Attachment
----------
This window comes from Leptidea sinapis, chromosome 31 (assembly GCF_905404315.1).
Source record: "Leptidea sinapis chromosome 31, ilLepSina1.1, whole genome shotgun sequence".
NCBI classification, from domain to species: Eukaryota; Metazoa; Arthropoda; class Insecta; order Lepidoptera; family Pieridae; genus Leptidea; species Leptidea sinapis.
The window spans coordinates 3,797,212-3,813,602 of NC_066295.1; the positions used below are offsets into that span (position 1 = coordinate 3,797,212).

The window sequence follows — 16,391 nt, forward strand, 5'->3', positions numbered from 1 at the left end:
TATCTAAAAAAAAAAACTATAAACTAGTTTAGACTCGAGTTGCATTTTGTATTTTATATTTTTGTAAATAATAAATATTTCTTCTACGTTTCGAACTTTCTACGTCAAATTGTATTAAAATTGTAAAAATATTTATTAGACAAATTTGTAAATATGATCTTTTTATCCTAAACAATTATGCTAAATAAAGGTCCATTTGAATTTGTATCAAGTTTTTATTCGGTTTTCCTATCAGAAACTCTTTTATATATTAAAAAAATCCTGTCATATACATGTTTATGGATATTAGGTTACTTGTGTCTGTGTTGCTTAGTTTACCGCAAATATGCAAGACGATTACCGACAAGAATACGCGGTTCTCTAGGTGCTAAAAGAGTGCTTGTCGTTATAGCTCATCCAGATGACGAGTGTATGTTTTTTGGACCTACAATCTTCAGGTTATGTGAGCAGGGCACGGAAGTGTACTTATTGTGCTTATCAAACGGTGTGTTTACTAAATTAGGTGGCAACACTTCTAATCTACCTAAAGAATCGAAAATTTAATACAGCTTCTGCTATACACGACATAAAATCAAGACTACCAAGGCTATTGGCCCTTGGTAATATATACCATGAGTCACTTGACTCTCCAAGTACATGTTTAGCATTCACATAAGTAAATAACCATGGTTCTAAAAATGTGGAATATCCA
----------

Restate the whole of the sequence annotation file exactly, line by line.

This window comes from Leptidea sinapis, chromosome 31 (assembly GCF_905404315.1).
Source record: "Leptidea sinapis chromosome 31, ilLepSina1.1, whole genome shotgun sequence".
NCBI classification, from domain to species: Eukaryota; Metazoa; Arthropoda; class Insecta; order Lepidoptera; family Pieridae; genus Leptidea; species Leptidea sinapis.
The window spans coordinates 3,797,212-3,813,602 of NC_066295.1; the positions used below are offsets into that span (position 1 = coordinate 3,797,212).

The window sequence follows — 16,391 nt, forward strand, 5'->3', positions numbered from 1 at the left end:
TATCTAAAAAAAAAAACTATAAACTAGTTTAGACTCGAGTTGCATTTTGTATTTTATATTTTTGTAAATAATAAATATTTCTTCTACGTTTCGAACTTTCTACGTCAAATTGTATTAAAATTGTAAAAATATTTATTAGACAAATTTGTAAATATGATCTTTTTATCCTAAACAATTATGCTAAATAAAGGTCCATTTGAATTTGTATCAAGTTTTTATTCGGTTTTCCTATCAGAAACTCTTTTATATATTAAAAAAATCCTGTCATATACATGTTTATGGATATTAGGTTACTTGTGTCTGTGTTGCTTAGTTTACCGCAAATATGCAAGACGATTACCGACAAGAATACGCGGTTCTCTAGGTGCTAAAAGAGTGCTTGTCGTTATAGCTCATCCAGATGACGAGTGTATGTTTTTTGGACCTACAATCTTCAGGTTATGTGAGCAGGGCACGGAAGTGTACTTATTGTGCTTATCAAACGGTGTGTTTACTAAATTAGGTGGCAACACTTCTAATCTACCTAAAGAATCGAAAATTTAATACAGCTTCTGCTATACACGACATAAAATCAAGACTACCAAGGCTATTGGCCCTTGGTAATATATACCATGAGTCACTTGACTCTCCAAGTACATGTTTAGCATTCACATAAGTAAATAACCATGGTTCTAAAAATGTGGAATATCCA